Television giants Comcast and Time Warner Cable are getting a bit less creative when it comes to the options its customers may soon have.
Today, Comcast, the nation's largest video, high-speed Internet and phone provider, will go before the Senate Judiciary Committee to defend its desire to purchase the second largest-cable company in America—Time Warner Cable—for $45 billion.
“I think the transaction is a lot less scary, it's a lot less large, and a lot less complicated than some people would like to make it," Comcast EVP David Cohen said during an interview on C-SPAN last month. "This is not a horizontal deal. We don't compete with Time Warner Cable anywhere. There isn't a consumer in America who has a choice between buying Comcast products or TWC products and, at the end of the day, we are going to have under 30 percent of the market so it's not particularly scary."
But some critics of the mega-merger say the implications for consumers—and for innovation—may not be as seamless as Cohen suggests.
One of the most vocal voices banging that drum has been David Carr, media and culture columnist for our partner The New York Times. He wonders how the largest cable company in the country can bid to buy the second-largest and gain control over 19 of the country’s top 20 markets—corralling a 30 percent market share in cable and a 40 percent share in broadband.
"It's very big business, and we're talking about something that is really deeply embedded in consumers' lives," says Carr. "It isn't really about cable, it's about the internet—the internet is sort of like your water faucet or electrical outlet: You expect to turn it on and have it work."
There are two sides to this issue. On the one hand, Carr says that consumer advocates argue that this merger will further centralize an already limited array of choices when it comes to internet providers. Comcast, however, argues that there are other options consumers can choose from, like Direct TV or Dish Network.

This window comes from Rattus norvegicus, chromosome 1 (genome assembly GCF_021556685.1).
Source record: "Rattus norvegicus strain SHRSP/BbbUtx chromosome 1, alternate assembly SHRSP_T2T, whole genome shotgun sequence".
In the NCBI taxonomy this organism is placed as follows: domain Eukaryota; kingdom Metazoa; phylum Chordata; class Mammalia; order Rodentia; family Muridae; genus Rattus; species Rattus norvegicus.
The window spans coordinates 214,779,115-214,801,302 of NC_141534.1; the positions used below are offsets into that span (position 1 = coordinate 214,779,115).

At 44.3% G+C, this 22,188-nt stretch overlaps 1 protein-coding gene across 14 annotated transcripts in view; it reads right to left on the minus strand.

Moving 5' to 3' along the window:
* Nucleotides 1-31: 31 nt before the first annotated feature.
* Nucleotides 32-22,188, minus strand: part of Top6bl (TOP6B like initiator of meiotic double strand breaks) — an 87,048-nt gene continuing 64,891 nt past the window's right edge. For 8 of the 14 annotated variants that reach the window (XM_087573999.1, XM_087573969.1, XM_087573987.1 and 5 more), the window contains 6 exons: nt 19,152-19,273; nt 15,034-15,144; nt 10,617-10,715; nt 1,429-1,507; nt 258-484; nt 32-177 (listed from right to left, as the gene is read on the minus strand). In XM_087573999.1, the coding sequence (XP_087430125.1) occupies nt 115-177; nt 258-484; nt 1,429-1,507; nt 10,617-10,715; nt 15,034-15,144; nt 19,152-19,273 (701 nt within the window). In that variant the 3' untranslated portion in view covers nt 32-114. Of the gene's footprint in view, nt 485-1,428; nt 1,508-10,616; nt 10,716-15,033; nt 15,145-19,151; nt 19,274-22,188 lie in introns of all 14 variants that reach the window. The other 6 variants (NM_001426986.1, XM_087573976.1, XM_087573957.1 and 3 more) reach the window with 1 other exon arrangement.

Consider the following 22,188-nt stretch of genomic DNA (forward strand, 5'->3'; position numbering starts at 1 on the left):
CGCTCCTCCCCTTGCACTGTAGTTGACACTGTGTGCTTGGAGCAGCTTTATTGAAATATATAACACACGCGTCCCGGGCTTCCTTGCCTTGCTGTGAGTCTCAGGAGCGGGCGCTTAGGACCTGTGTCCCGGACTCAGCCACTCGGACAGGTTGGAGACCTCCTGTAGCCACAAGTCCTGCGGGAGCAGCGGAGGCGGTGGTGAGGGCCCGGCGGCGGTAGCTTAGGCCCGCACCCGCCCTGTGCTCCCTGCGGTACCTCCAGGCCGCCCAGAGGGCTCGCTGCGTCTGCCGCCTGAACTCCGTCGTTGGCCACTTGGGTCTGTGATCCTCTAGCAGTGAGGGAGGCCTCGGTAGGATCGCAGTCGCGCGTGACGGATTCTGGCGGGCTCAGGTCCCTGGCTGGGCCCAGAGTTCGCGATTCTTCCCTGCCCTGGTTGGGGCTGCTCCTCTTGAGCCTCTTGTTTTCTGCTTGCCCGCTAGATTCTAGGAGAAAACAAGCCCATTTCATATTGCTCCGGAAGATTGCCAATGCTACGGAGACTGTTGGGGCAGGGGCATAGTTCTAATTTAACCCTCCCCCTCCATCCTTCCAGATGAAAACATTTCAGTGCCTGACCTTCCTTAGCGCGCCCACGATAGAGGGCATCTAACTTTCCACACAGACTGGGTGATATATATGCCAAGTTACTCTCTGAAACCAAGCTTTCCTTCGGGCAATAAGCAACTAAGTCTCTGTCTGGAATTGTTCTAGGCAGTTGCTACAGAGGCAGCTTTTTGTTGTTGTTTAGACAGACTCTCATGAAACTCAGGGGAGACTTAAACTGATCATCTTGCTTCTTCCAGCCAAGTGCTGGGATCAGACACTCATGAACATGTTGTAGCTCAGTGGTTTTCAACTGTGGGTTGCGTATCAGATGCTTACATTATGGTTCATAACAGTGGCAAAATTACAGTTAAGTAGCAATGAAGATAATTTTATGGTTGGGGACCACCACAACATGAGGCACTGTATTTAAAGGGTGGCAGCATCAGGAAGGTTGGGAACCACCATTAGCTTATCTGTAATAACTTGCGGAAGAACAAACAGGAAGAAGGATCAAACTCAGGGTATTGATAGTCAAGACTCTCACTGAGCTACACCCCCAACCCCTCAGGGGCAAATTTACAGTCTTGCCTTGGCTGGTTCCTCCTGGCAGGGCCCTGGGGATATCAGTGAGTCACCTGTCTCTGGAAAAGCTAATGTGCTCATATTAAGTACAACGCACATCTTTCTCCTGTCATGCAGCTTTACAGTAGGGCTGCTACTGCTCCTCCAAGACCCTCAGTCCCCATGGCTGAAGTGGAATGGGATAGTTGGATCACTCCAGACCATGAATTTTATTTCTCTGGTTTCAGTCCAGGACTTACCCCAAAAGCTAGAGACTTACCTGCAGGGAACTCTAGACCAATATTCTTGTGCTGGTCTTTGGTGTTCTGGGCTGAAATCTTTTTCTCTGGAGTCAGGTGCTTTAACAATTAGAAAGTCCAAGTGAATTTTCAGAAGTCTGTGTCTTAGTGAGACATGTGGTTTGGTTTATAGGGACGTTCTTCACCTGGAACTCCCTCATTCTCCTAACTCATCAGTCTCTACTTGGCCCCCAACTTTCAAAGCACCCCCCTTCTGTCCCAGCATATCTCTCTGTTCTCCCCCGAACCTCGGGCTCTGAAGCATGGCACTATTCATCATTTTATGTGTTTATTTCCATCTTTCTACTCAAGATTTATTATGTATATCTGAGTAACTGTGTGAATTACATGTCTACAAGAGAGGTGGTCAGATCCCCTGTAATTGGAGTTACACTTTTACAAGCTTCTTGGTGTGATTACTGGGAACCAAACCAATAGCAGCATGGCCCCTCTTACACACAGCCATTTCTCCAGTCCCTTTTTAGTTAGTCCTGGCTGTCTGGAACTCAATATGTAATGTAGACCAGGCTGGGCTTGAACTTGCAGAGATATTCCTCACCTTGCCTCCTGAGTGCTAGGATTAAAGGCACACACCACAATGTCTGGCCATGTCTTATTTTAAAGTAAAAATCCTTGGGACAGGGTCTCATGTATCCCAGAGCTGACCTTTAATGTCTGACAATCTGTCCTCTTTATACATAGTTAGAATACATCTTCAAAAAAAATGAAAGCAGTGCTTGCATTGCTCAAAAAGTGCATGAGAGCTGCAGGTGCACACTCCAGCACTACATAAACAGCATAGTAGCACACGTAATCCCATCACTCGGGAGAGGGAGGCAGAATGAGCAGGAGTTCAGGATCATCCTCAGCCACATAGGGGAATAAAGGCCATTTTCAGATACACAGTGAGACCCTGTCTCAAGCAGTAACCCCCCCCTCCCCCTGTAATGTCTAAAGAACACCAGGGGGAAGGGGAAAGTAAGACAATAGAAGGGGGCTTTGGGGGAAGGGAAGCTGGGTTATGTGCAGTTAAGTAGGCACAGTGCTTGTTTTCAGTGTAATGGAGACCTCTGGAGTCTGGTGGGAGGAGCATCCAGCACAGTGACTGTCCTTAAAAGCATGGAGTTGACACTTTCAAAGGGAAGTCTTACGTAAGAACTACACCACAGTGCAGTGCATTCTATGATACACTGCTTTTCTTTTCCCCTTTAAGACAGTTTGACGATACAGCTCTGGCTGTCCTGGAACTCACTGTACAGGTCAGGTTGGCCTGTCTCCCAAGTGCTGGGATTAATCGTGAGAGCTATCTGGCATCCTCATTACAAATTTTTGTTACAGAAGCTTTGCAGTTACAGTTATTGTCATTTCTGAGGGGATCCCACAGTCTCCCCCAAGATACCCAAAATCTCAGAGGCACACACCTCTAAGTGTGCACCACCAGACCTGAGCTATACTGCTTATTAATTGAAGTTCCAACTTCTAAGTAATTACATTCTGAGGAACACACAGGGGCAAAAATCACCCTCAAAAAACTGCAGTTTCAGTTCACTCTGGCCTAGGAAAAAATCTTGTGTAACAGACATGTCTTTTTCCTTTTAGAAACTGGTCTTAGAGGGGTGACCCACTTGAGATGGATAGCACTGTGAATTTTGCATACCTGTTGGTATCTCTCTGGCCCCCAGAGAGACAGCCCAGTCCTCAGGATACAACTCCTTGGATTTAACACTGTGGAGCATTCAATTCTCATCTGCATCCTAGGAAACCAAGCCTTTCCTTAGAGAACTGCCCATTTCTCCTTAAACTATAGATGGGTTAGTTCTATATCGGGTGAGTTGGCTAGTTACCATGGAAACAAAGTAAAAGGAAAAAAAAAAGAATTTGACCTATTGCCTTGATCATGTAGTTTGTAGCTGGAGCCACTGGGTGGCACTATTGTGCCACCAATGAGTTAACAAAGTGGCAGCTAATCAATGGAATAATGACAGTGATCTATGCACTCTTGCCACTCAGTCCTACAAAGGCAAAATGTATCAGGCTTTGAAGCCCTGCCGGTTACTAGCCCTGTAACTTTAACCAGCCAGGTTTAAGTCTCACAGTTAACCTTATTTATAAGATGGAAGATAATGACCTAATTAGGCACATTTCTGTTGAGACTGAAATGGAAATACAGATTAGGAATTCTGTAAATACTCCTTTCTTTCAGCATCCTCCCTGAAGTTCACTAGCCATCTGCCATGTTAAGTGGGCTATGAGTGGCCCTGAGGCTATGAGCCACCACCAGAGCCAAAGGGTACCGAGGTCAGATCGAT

"But they can't provide you a hardwired connection to the internet, which is what most American consumers and businesses care about," says Carr. "I think Mr. Cohen would argue that this is a time of fast-evolving business models on the internet and that a company like his needs scale to compete."
Carr adds that Comcast argues that the merger will help them to grow and support their infrastructure in order to compete with companies like Apple, Amazon and Netflix.
"In the instance of Comcast, you have somebody that controls the pipes and to some degree what goes in them," says Carr. "Don't forget that they own NBC Universal. They not only come to your house with the cable, but they're the ones that give you the TV show 'Community,' for better or worse, and even theme parks."
Outside players are frightened by Comcast, according to Carr.
"What Apple and Netflix would argue, and they would do it quietly because they're really afraid of angering Comcast, is that [Comcast is] controlling the intersect with consumer," he says. "They're the ones who are going to have the skin on your television that's going to decide whether you can watch Netflix in a reliable way, or whether you can get Apple's devices authenticated on your television. They worry that [Comcast is] going to have market power to kind of squeeze off and determine who can come across the bridge."
Carr argues that in addition to reducing choice, this mega-merger will drive up costs for consumers. However, Cohen says that Comcast consumers pay 92 percent less per megabit than they did a decade ago.
"Prices are not going down and Mr. Cohen has said that himself," says Carr. "If this deal is going to result in such savings and such economies of scale, how about showing the consumer a little sugar? How about we get to dip our beak in too? It puts a lot of market power in the hands of a single provider and the alternatives are, in many instances, far inferior."
Listen to the full interview for more analysis from Carr.